Expectations Matter

the 2 pound coin

A typical scenario for a small business:

Imagine for a moment that you have recently promoted one of your star performers, Laura, from your technical team. Of course, she has a great track record, and is delighted with her promotion, she is keen and ambitious. However, she does have a few doubts about what’s expected, and didn’t feel quite ready yet to step into leadership, but she really wants to make a go of it.

As the manager of that productive and ambitious individual, you might be tempted to make a few assumptions like;

  • Laura knows what she is doing, so she shouldn’t have any problem with the team.
  • I’ve given her enough good example on how to lead the team.
  • She can be just like me and do it my way; after all it’s worked well so far.
  • And of course, if she gets stuck, she can always come to me for advice.

But what if you put yourself in Laura’s shoes, and ask what assumptions she might be making? They could be;

  • I don’t know if I can turn to the boss for help if I need it; that might undermine the trust he has placed in me.
  • This is going to be really hard work, especially with one or two of the team.
  • I haven’t had any training, so what am I going to do?

Before too long, you realise that you are not getting the results you expected, your new leader has not got the team working as well as they were before the promotion, and now you are worried. Will they deliver that project and meet the customer’s deadline? Should you step back in and lend some help?

And Laura is also worried and stressed. She is not sure about what to do, or who to turn to for help. After all, you placed your confidence in her and she doesn’t want to let you down; so she is stuck.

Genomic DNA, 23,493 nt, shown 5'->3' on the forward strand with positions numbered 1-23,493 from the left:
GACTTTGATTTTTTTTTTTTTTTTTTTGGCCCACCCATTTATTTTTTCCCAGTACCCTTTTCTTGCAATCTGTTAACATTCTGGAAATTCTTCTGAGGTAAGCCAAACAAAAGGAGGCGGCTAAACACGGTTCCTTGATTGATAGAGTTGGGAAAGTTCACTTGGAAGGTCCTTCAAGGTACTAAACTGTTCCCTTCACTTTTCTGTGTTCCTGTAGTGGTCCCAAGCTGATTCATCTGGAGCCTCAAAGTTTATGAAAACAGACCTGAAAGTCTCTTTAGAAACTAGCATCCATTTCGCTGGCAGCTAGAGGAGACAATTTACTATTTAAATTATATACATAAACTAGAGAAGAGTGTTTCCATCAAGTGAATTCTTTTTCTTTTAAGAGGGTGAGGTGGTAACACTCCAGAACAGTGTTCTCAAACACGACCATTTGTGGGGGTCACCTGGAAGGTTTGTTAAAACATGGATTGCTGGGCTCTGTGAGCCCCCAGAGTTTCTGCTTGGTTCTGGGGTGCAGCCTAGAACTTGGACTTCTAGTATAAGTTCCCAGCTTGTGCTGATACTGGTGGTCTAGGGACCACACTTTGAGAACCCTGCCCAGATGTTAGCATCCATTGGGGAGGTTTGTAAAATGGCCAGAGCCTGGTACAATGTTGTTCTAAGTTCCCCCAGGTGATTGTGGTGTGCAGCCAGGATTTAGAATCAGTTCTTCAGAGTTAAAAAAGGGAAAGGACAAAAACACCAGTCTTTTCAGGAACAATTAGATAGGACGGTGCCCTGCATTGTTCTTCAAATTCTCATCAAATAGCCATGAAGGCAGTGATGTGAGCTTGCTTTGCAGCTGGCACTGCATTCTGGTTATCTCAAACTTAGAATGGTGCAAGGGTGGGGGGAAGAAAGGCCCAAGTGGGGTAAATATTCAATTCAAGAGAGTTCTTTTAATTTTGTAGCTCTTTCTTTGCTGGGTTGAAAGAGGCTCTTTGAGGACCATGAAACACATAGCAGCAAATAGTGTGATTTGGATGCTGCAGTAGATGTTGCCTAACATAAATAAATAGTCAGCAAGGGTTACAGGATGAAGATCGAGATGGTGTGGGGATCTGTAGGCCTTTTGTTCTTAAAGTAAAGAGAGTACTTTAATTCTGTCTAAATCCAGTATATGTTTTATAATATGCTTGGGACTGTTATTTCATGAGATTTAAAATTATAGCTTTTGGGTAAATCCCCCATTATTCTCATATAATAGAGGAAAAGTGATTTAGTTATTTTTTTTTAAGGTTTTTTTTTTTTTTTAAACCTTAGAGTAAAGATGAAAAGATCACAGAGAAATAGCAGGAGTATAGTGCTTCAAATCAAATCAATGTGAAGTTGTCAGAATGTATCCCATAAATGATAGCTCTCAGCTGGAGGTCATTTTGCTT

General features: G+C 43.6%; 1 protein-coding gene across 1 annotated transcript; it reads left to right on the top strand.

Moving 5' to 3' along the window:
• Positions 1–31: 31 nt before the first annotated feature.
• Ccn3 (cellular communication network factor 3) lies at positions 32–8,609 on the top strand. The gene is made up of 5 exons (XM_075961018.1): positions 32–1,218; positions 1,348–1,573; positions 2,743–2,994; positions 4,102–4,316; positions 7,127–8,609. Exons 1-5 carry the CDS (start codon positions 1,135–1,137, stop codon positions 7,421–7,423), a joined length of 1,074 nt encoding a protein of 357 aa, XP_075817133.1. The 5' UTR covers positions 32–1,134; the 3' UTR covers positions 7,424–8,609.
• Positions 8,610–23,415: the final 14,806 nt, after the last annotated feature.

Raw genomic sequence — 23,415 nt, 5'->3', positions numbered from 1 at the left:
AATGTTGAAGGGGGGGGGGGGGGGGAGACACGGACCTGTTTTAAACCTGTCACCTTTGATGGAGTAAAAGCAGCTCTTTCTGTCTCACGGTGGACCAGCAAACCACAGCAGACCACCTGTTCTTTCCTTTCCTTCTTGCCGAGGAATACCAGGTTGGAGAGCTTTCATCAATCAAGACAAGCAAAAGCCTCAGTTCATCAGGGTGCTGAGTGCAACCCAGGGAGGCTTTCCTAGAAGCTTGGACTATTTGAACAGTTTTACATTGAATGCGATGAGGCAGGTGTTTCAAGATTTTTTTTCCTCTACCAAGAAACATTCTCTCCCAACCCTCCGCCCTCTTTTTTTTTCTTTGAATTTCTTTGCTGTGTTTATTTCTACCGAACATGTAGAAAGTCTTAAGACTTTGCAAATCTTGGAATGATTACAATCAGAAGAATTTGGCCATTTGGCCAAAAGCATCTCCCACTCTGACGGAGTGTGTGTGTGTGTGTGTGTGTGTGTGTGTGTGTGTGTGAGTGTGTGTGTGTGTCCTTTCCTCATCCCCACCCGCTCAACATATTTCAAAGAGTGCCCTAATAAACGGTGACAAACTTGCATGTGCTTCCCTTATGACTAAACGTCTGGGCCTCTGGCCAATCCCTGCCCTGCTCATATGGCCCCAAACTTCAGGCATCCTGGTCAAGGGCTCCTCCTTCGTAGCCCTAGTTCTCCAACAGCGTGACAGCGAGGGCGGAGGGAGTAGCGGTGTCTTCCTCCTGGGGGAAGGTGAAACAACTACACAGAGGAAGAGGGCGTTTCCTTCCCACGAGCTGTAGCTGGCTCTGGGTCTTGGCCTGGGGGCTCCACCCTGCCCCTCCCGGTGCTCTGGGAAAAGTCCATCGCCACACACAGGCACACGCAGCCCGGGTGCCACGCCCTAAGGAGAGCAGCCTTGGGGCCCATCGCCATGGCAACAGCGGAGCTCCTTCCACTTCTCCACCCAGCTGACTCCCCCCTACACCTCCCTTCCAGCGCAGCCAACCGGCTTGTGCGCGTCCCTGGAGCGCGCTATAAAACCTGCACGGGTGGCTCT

What we have here are two sides of the same coin.

By making assumptions, both you and Laura have ended up stressed and worried about what each of you are thinking.

Expectations Matter:

The answer here is really simple. It just needs a conversation, an open and honest conversation about expectations, and as Laura’s manager, you should initiate this as early as possible, begin it by asking Laura some questions;

  • How clear are the goals and projects which your team are going to deliver?
  • What do you think I need from you as that team’s leader?
  • What’s getting in the way of achieving that?
  • What do you need from me, so that I can best support you?
  • How frequently do you think we should get our heads together?

If you have promoted someone recently, and you are wondering why they aren’t getting the results you expected, I suggest that a conversation might be overdue.